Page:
Hey there, time traveller!
This article was published 29/9/2013 (975 days ago), so information in it may no longer be current.
PRESCOTT, Ariz. -- A three-month investigation into the June deaths of 19 firefighters killed while battling an Arizona blaze cites poor communication between the men and support staff, and reveals an air tanker carrying flame retardant was hovering overhead as the firefighters died.
The 120-page report released Saturday found proper procedure was followed and assigned little blame for the worst firefighting tragedy since the terrorist attacks of Sept. 11, 2001.
All but one member of the Granite Mountain Hotshots crew died June 30 while protecting the small former gold rush town of Yarnell, Ariz., about 130 kilometres northwest of Phoenix, from an erratic, lightning-sparked wildfire.
While maintaining a neutral tone, the investigation found badly programmed radios, vague updates and a 33-minute communication blackout just before the flames engulfed the men. Investigators did not consider whether better communication might have saved the men. Hotshots are highly trained backcountry firefighters who hike deep into the brush to fight blazes.
Though the report points to multiple failures, investigators did not consider whether the deaths could have been avoided, raising questions about what lessons firefighters can take from the tragedy.
"These guys were doing what they were trained to do, and doing it well. But Mother Nature wins," Jeff Berino, an incident commander in Colorado who has also worked as a fire investigator, said during a media briefing in Prescott, where all the fallen firefighters lived.
Some family members were angered the report didn't draw stronger conclusions about why the men died and recommend changes. David Turbyfill interrupted the news conference to shame officials for not providing his 27-year-old son Travis with the protection he needed to survive as the flames swept over him. He said the shelter Travis died in had not been improved in 13 years.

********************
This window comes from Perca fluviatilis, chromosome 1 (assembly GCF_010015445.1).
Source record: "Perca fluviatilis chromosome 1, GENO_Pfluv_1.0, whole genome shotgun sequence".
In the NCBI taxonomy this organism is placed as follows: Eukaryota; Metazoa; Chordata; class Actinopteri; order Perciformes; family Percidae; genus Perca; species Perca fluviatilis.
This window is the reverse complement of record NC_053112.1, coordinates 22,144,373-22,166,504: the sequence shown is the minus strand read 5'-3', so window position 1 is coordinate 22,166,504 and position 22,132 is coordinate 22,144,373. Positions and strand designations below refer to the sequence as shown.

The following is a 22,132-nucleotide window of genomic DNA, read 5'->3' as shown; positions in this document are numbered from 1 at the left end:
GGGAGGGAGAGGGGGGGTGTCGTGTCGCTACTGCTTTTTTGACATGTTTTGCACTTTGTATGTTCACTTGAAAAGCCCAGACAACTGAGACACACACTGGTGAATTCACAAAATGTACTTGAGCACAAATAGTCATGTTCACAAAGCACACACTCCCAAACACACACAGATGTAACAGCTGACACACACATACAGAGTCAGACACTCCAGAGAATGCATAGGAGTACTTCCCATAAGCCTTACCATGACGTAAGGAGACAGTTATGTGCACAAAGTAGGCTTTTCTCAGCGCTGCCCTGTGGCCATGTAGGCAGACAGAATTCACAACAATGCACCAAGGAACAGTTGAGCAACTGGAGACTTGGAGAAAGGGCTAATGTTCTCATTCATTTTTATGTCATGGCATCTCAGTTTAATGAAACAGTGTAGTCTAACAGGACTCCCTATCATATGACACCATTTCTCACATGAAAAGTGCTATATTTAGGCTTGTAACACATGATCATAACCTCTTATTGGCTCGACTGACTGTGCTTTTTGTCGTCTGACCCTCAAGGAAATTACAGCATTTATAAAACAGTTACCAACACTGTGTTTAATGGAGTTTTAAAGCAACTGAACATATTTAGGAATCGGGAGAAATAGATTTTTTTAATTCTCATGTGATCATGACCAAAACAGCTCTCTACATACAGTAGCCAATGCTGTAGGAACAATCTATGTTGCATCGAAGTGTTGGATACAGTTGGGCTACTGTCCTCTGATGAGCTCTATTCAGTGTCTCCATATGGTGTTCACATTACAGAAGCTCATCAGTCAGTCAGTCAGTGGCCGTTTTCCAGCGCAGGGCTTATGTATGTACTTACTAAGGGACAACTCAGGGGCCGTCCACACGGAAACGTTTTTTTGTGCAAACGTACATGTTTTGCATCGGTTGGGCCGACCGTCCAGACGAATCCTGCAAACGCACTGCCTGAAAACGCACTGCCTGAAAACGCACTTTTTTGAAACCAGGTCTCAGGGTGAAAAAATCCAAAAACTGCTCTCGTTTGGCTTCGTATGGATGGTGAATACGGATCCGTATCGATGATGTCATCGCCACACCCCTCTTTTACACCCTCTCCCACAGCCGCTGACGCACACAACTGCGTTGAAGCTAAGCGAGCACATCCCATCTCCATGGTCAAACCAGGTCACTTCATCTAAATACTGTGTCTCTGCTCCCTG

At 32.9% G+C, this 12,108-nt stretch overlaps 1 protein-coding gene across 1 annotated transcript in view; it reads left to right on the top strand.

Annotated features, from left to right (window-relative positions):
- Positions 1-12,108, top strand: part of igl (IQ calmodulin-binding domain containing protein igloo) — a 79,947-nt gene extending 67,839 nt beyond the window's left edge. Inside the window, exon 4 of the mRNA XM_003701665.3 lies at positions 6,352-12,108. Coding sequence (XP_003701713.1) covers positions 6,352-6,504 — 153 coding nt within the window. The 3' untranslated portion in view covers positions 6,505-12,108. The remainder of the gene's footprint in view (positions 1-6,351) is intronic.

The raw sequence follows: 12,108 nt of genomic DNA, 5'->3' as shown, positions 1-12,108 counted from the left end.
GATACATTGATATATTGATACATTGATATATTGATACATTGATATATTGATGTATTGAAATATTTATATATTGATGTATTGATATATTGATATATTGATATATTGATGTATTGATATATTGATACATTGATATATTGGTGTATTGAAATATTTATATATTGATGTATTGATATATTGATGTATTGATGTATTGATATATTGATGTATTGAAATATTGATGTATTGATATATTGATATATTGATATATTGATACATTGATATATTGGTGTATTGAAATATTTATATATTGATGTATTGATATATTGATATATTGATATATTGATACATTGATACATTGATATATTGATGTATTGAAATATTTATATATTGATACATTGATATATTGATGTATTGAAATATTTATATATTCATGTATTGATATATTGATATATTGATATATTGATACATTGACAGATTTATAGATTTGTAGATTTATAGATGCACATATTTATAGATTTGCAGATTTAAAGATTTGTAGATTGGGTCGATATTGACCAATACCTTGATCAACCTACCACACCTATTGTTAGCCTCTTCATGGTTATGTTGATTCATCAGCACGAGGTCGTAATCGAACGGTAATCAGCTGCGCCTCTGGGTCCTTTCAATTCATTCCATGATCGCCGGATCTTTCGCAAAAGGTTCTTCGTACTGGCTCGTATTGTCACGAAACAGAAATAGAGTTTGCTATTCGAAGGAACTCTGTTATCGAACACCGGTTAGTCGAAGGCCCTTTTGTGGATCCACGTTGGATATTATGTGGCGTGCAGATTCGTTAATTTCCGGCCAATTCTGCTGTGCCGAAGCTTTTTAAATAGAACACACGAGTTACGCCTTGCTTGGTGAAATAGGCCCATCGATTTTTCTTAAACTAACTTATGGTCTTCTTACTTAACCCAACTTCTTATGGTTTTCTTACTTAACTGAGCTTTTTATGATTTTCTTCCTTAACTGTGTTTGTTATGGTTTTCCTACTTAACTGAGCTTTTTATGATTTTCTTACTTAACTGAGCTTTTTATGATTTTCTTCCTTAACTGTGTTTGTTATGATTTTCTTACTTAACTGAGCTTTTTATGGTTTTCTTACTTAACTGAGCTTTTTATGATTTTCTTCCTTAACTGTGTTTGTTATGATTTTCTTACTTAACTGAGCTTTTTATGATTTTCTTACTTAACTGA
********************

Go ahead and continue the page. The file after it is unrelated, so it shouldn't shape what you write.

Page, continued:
"This report is fairly conclusive that the fire shelters are a total disaster. Policies, as they may be, need to change," he said.
His wife, Shari, begged the panel to move more quickly to correct the problems that contributed to her stepson's death.
"Your protection of us is killing us," she said. "We're willing to take the heat right now, but I don't want another family to deal with this. Help us, I implore you. Help us. Give us the information we need to change this. It is so necessary, please."
The report, produced by a team of local, state and federal fire experts, provides the first minute-to-minute account of the fatal afternoon. The day went according to routine in the boulder-strewn mountains until the wind shifted around 4 p.m., pushing a wall of fire that had been receding from the firefighters all day back towards them.
After that, the command centre lost track of the 19 men. Without telling command, and despite the weather warning, the firefighters left the safety of a burned ridge and dropped into a densely vegetated basin surrounded by mountains on three sides. Investigators noted the men failed to perceive the "excessive risk" of this move and said there was no way to know why the firefighters made the deadly decision.
-- The Associated Press